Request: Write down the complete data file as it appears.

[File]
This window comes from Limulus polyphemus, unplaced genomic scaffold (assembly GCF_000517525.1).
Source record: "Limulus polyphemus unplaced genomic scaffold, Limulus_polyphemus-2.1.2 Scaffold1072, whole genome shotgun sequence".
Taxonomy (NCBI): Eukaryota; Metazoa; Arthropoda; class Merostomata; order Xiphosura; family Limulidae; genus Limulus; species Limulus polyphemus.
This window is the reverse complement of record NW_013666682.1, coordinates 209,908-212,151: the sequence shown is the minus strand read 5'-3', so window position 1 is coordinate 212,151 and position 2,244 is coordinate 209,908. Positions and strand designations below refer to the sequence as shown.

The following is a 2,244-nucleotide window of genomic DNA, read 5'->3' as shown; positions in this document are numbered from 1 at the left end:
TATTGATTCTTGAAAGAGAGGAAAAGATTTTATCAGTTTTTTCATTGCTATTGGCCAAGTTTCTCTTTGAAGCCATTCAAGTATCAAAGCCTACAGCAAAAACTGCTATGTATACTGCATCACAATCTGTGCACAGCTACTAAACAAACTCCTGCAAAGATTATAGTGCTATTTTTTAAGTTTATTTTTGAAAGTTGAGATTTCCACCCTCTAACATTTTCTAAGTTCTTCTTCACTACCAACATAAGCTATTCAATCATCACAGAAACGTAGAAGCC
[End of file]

This window comes from Limulus polyphemus, unplaced genomic scaffold (assembly GCF_000517525.1).
Source record: "Limulus polyphemus unplaced genomic scaffold, Limulus_polyphemus-2.1.2 Scaffold1072, whole genome shotgun sequence".
Taxonomy (NCBI): Eukaryota; Metazoa; Arthropoda; class Merostomata; order Xiphosura; family Limulidae; genus Limulus; species Limulus polyphemus.
This window is the reverse complement of record NW_013666682.1, coordinates 209,908-212,151: the sequence shown is the minus strand read 5'-3', so window position 1 is coordinate 212,151 and position 2,244 is coordinate 209,908. Positions and strand designations below refer to the sequence as shown.

The following is a 2,244-nucleotide window of genomic DNA, read 5'->3' as shown; positions in this document are numbered from 1 at the left end:
TATTGATTCTTGAAAGAGAGGAAAAGATTTTATCAGTTTTTTCATTGCTATTGGCCAAGTTTCTCTTTGAAGCCATTCAAGTATCAAAGCCTACAGCAAAAACTGCTATGTATACTGCATCACAATCTGTGCACAGCTACTAAACAAACTCCTGCAAAGATTATAGTGCTATTTTTTAAGTTTATTTTTGAAAGTTGAGATTTCCACCCTCTAACATTTTCTAAGTTCTTCTTCACTACCAACATAAGCTATTCAATCATCACAGAAACGTAGAAGCC